the attachment means comprising an elongated block of solid insulating material having an exposed planar face engaged by the elongated electrodes in surface-to-surface contact, the block of insulating material being positioned within a baling chute with its length extending longitudinally alongside the path of the hay and with the combined thickness of the block and electrodes projecting the exposed longitudinal outer surfaces and edge surfaces of the electrodes into the path of incoming charges of hay:
resistance monitoring means coupled to the electrodes for measuring electrical resistance in hay passing between them; and
indication means in electrical communication with the resistance monitoring means for providing information relating to the moisture content in the hay to an operator.
4. The hay baler of claim 3 wherein the length of each electrode exceeds the average thickness of successive charges of hay as measured along the path.
Description
TECHNICAL FIELD

This invention relates generally to hay baling, and more particularly to the determination of the moisture content of hay.

BACKGROUND OF THE INVENTION

The moisture content of a bale of hay should be within a predetermined range to be acceptable as feed for livestock and for safe storage.

The present accepted method for determining moisture content of hay is to repeatedly probe a finished bale with a long pointed object having a moisture sensor at its end to provide a reading of moisture content. The probe must be inserted into the bale in different locations to get an estimate of the average moisture content of the hay in the bale. The mositure readings from different insertion points of the probe can vary substantially. This requires the farmer to estimate an average moisture content using a wide range of readings, experience, and some intuition. Additionally, to be sure the hay farmer is producing hay bales of a desired moisture content, the operator must periodically stop to obtain a series of moisture readings of recently produced bales with the sensing probe. Such testing wastes an insidious amount of time and can result in the production of a number of bales having unacceptable moisture content in the time elapsed since the last tests of the bales.

U.S. Pat. No. 4,451,781 to Anderson describes a moisture tester for cut hay which utilizes concentric electrodes mounted on the sidewall of a hay baler. The electrodes are stated to be positioned so that they contact the newly severed ends of the baled hay. The electrodes are connected to digital circuitry for providing a readout of moisture content. Another commercially available baler moisture sensor presently on the market utilizes spaced circular button electrodes for a similar purpose.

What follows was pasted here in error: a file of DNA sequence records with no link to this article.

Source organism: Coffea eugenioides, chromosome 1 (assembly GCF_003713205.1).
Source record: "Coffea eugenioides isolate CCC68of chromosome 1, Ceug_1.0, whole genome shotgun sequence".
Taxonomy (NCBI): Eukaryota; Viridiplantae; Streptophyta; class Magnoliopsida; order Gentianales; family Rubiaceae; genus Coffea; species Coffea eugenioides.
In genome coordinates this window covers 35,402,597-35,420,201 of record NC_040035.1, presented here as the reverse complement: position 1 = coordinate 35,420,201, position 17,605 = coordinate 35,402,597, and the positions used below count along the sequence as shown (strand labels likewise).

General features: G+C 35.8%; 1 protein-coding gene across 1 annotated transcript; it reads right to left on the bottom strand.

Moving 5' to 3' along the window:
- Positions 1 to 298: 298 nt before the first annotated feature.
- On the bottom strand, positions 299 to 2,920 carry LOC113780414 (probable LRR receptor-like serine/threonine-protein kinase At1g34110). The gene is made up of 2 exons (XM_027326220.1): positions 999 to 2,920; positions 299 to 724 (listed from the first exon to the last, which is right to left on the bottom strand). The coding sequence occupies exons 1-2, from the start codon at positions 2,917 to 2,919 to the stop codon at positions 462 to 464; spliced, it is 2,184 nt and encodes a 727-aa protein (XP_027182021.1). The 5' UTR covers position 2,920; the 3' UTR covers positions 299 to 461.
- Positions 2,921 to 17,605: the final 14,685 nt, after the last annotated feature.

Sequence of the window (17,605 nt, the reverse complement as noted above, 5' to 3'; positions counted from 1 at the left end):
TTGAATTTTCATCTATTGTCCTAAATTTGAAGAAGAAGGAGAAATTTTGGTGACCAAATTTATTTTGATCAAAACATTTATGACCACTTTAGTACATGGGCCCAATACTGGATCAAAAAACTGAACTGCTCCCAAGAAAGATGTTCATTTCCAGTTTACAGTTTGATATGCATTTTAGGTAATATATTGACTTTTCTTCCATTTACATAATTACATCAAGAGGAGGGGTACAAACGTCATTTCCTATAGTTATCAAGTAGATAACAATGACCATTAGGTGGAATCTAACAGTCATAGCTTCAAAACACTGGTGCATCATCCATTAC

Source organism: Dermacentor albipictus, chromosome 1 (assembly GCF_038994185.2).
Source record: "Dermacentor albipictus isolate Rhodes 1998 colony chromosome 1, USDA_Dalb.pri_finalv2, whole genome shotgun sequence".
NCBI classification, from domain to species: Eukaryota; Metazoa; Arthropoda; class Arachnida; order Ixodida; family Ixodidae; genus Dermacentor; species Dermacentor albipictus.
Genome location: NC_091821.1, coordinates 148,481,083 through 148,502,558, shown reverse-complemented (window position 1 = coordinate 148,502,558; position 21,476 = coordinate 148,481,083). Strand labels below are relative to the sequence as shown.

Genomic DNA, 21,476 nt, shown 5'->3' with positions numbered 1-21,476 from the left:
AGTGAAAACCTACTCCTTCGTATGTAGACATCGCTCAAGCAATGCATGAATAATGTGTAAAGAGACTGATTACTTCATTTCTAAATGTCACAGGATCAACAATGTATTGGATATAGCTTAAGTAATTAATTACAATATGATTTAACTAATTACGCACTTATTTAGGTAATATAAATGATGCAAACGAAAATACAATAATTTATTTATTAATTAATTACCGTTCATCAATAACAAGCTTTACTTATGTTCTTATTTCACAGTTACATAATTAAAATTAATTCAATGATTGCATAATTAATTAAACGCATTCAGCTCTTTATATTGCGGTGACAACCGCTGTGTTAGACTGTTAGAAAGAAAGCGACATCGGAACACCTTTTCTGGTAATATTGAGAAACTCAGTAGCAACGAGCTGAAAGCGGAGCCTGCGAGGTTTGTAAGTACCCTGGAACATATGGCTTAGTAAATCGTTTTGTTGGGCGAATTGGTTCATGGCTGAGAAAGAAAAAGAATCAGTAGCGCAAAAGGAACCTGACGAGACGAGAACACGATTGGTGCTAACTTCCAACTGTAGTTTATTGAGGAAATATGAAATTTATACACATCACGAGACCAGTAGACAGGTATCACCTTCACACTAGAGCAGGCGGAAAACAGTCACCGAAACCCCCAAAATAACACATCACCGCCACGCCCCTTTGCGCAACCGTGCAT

Actual experimentation with small circular spaced electrodes has shown that the resulting moisture readings are too susceptible to momentary changes in measured resistance. There is also substantial opportunity for lack of engagement between the cut ends of the hay pressing into the baler and the relatively small sensors. More importantly, they simply cannot contact sufficient area along the bale as it is being formed to assure consistent and continuous moisture monitoring.

Accordingly, a need remains for an improved hay baler having a moisture sensing apparatus which instantaneously indicates to the hay farmer the moisture content of hay while it is being compacted into a bale.

DESCRIPTION OF THE DRAWINGS

The preferred embodiment of the invention is illustrated in the accompanying drawings, in which:

FIG. 1 is a diagrammatic view of the components of a moisture sensor apparatus in accordance with the invention;

FIG. 2 is a front elevational view of the sensing portion of the apparatus of FIG. 1;

FIG. 3 is a rear elevational view of FIG. 2;

FIG. 4 is a top view of FIG. 2;

FIG. 5 is a schematic block diagram of the sensor and associated electronic components; and

FIG. 6 is an overhead schematic view of a hay baler in accordance with the invention.

DETAILED DESCRIPTION OF THE PREFERRED EMBODIMENT

The following disclosure of the invention is submitted in compliance with the constitutional purpose of the Patent Laws "to promote the progress of science and useful arts" (Article 1, Section 8).